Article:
He was the man who inspired terrorist attacks around the world, encouraged horrific beheadings in Iraq and Syria and created a cultish medieval-type “caliphate”.
Abu Bakr al Baghdadi did not have the charisma or status of other terrorist leaders like Osama bin Laden, but the impact of the terror franchise he created was felt around the world.
The global reach of his self-proclaimed caliphate was demonstrated over several years with the Manchester Arena bombing, the Paris Bataclan theatre massacre, the Brussels Airport attack and many more atrocities.
His followers drove trucks through European Christmas markets and down seaside promenades.
But it was in the Middle East that people suffered the consequences of the Islamic State the most.
IS bombings and attacks across the region from Baghdad to Alexandria and Beirut to Istanbul killed thousands between 2014 and today.
The consequence of the caliphate he created in northeastern Syria and northern Iraq was misery and terror for anyone who did not pledge allegiance to his warped Islamist agenda.
Donald Trump will, naturally, frame Baghdadi’s death as a huge moment in the fight against the Islamic State – a fight he has already declared “won” several times.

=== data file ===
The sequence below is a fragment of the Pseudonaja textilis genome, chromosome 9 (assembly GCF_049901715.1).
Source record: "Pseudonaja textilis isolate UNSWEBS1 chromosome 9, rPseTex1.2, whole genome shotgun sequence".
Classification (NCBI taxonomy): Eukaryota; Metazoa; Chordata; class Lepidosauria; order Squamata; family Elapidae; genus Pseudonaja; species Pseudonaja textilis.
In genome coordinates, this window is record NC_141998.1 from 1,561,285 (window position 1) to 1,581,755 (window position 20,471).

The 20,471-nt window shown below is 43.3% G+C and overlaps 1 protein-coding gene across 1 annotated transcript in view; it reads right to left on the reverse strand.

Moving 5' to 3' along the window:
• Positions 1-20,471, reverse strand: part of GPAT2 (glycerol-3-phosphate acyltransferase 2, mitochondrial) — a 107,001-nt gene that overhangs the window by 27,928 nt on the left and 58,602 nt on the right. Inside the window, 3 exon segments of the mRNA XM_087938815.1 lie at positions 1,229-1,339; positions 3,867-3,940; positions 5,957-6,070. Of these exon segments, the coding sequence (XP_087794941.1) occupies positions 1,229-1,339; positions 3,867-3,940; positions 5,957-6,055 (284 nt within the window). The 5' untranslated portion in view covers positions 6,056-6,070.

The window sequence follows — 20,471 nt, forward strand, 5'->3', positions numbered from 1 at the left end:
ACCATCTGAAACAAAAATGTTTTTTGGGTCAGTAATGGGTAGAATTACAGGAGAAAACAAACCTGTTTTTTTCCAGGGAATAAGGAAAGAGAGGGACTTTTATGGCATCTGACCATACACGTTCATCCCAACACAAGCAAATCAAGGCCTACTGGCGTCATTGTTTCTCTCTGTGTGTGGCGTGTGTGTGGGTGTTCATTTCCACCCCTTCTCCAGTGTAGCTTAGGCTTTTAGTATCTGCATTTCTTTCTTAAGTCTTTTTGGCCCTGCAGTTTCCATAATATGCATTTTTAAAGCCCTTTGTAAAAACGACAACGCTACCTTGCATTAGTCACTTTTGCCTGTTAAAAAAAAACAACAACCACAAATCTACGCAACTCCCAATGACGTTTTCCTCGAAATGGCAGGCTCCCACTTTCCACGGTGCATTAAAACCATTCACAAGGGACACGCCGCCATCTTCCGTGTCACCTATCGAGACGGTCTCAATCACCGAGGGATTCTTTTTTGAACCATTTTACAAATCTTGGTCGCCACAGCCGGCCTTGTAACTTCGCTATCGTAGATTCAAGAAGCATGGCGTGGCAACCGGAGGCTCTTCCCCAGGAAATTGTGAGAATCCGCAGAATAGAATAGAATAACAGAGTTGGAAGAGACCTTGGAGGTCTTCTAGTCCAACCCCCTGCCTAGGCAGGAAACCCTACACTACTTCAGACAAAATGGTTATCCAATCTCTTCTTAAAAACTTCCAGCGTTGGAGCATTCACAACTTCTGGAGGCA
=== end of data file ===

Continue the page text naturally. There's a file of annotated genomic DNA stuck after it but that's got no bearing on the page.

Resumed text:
There is no question that the removal of Baghdadi was always seen as a key component of the continued effort to diminish the impact and influence of the Islamic State.
From the huge caliphate it boasted just a few years ago, IS territory has gone and its de facto capitals, Raqqa in Syria and Mosul in Iraq, have been liberated.
But many of the group’s followers – tens of thousands of fighters and their families – remain in ramshackle, makeshift Kurdish-run prisons in northeastern Syria.
Their security is now in jeopardy as a consequence of the partial US military withdrawal from the region this month and subsequent fight between the Kurds and Turkey.
In only his second ever video appearance, broadcast earlier this year, the terror leader boasted of his group expanding to Africa and parts of Asia.
Baghdadi’s death is a key moment in the fight to dismantle the Islamic State, but it’s not the end.